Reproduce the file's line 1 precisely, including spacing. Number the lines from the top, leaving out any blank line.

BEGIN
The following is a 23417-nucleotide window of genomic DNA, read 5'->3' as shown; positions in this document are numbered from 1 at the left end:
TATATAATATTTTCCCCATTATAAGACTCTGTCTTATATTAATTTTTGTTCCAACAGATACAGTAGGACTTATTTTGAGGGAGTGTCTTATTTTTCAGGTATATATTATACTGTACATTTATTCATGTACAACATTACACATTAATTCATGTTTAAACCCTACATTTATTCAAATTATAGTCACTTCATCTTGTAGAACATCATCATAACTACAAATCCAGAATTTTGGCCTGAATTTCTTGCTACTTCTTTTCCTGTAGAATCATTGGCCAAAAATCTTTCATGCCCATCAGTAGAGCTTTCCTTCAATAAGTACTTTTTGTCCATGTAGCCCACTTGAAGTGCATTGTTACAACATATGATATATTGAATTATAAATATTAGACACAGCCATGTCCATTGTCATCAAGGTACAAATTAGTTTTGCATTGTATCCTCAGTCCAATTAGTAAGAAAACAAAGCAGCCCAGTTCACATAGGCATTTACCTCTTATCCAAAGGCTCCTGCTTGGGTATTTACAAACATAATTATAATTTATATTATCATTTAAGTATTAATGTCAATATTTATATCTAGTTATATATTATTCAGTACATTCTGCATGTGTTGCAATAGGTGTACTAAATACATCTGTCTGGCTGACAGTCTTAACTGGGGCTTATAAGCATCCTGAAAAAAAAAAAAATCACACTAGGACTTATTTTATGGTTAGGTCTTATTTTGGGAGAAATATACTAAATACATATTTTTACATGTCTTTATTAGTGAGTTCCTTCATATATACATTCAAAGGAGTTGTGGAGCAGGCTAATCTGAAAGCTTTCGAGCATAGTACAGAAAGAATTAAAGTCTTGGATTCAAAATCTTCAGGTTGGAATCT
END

The following is a 23417-nucleotide window of genomic DNA, read 5'->3' as shown; positions in this document are numbered from 1 at the left end: